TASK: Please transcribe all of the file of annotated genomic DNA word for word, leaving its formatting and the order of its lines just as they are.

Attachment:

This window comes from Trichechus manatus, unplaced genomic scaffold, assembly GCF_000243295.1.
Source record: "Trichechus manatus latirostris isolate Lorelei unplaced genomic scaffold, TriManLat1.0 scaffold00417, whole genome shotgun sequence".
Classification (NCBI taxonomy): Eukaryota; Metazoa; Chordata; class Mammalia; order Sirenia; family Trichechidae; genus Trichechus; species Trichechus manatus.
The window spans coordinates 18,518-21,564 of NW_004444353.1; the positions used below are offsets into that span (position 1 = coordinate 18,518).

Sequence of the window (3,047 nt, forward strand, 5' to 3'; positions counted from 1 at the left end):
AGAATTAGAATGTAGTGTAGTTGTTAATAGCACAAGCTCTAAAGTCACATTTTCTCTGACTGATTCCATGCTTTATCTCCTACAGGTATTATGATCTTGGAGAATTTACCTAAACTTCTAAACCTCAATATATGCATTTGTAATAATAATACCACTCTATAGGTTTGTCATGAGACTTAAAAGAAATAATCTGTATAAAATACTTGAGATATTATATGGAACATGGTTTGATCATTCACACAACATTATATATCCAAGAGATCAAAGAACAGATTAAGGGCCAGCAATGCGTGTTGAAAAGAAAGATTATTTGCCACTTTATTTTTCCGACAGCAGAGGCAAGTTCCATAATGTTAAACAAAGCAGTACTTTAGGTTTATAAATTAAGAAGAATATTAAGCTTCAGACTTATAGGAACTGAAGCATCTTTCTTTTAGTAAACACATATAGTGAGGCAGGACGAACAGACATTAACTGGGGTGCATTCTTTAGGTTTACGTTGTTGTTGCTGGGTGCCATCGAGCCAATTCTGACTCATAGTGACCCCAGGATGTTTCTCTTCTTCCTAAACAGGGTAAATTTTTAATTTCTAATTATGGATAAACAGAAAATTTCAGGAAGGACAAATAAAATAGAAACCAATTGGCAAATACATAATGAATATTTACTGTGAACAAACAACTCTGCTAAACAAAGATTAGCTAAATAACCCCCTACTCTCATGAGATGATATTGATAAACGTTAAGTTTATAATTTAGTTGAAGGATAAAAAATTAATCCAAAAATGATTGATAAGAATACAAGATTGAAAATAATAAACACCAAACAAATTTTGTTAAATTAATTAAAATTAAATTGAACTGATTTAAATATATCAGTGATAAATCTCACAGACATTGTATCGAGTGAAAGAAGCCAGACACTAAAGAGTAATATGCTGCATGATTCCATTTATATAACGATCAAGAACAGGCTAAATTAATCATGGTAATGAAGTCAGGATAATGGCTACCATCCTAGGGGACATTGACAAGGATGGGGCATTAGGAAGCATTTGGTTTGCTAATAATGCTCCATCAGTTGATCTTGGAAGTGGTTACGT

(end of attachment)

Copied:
This window comes from Trichechus manatus, unplaced genomic scaffold, assembly GCF_000243295.1.
Source record: "Trichechus manatus latirostris isolate Lorelei unplaced genomic scaffold, TriManLat1.0 scaffold00417, whole genome shotgun sequence".
Classification (NCBI taxonomy): Eukaryota; Metazoa; Chordata; class Mammalia; order Sirenia; family Trichechidae; genus Trichechus; species Trichechus manatus.
The window spans coordinates 18,518-21,564 of NW_004444353.1; the positions used below are offsets into that span (position 1 = coordinate 18,518).

Sequence of the window (3,047 nt, forward strand, 5' to 3'; positions counted from 1 at the left end):
AGAATTAGAATGTAGTGTAGTTGTTAATAGCACAAGCTCTAAAGTCACATTTTCTCTGACTGATTCCATGCTTTATCTCCTACAGGTATTATGATCTTGGAGAATTTACCTAAACTTCTAAACCTCAATATATGCATTTGTAATAATAATACCACTCTATAGGTTTGTCATGAGACTTAAAAGAAATAATCTGTATAAAATACTTGAGATATTATATGGAACATGGTTTGATCATTCACACAACATTATATATCCAAGAGATCAAAGAACAGATTAAGGGCCAGCAATGCGTGTTGAAAAGAAAGATTATTTGCCACTTTATTTTTCCGACAGCAGAGGCAAGTTCCATAATGTTAAACAAAGCAGTACTTTAGGTTTATAAATTAAGAAGAATATTAAGCTTCAGACTTATAGGAACTGAAGCATCTTTCTTTTAGTAAACACATATAGTGAGGCAGGACGAACAGACATTAACTGGGGTGCATTCTTTAGGTTTACGTTGTTGTTGCTGGGTGCCATCGAGCCAATTCTGACTCATAGTGACCCCAGGATGTTTCTCTTCTTCCTAAACAGGGTAAATTTTTAATTTCTAATTATGGATAAACAGAAAATTTCAGGAAGGACAAATAAAATAGAAACCAATTGGCAAATACATAATGAATATTTACTGTGAACAAACAACTCTGCTAAACAAAGATTAGCTAAATAACCCCCTACTCTCATGAGATGATATTGATAAACGTTAAGTTTATAATTTAGTTGAAGGATAAAAAATTAATCCAAAAATGATTGATAAGAATACAAGATTGAAAATAATAAACACCAAACAAATTTTGTTAAATTAATTAAAATTAAATTGAACTGATTTAAATATATCAGTGATAAATCTCACAGACATTGTATCGAGTGAAAGAAGCCAGACACTAAAGAGTAATATGCTGCATGATTCCATTTATATAACGATCAAGAACAGGCTAAATTAATCATGGTAATGAAGTCAGGATAATGGCTACCATCCTAGGGGACATTGACAAGGATGGGGCATTAGGAAGCATTTGGTTTGCTAATAATGCTCCATCAGTTGATCTTGGAAGTGGTTACGT